Jul 11, 2011
Source: Monsters and Critics
Phnom Penh - Cambodian officials broke ground Monday on a real estate project that human rights groups said has led to the illegal evictions of thousands of residents.
In a ceremony at Phnom Penh's Boeung Kak lake area, city Governor Kep Chuktema inaugurated construction on the project as dozens of affected residents gathered to protest on the opposite shore.
Most of lake has been filled with sand in preparation for the 133-hectare housing and commercial project being developed by a firm linked to a senator of the ruling Cambodian People's Party.
The World Bank admitted in March that its land-titling programme that ended in 2009 had failed thousands of Boeung Kak's residents who have been forcibly evicted over the past two years.
Few if any of the residents have been able to get title documents from local authorities.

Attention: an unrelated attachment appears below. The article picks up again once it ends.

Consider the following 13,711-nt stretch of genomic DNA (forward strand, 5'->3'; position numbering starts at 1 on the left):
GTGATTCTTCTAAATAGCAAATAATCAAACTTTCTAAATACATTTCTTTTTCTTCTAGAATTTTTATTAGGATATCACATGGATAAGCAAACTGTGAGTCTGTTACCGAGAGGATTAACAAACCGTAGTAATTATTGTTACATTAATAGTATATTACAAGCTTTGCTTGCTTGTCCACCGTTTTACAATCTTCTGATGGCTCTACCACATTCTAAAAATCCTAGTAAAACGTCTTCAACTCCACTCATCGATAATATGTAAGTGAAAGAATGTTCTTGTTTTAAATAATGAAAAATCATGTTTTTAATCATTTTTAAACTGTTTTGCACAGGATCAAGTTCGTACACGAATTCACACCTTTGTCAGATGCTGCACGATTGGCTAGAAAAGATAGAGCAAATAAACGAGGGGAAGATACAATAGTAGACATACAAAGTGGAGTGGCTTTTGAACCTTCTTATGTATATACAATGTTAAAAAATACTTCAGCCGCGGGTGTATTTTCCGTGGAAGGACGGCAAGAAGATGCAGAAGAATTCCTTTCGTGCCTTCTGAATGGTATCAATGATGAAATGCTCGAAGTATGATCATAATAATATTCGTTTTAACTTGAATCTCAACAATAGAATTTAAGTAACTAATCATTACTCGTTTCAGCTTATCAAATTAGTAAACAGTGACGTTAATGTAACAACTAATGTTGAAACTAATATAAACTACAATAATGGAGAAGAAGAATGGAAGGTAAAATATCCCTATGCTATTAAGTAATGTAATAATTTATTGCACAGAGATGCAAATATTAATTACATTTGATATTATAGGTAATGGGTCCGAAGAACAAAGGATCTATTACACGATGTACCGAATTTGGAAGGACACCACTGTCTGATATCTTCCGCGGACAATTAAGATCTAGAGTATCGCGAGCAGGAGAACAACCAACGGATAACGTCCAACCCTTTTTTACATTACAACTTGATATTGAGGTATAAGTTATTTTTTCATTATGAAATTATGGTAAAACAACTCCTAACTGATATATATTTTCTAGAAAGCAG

Sia Phearum of the Housing Rights Task Force non-governnmental organization said about 1,000 families remained with those evicted now living at resettlement sites outside Phnom Penh.
He said many of those sites were far from schools, health clinics and job opportunities.
'We found that some people travelled back to Phnom Penh and others sold their flats to other people because it is far from their business,' he said. 'It's hard to live there.'
Those remaining at the lake face a threat of eviction after city officials last week rejected a proposal by residents calling for an on-site housing option. Sia Phearum said the government should work out a compromise with Boeung Kak residents, who he said are being left behind by Cambodia's recent development.
'I think that if the government has a strong will to solve the problem, they can do it,' he said. 'If we develop, we should develop for all.'
Cambodia's land tenure system was destroyed during decades of conflict. In recent years, land prices have risen sharply as the economy strengthened, and tens of thousands of people have been driven off their land by the powerful and well-connected.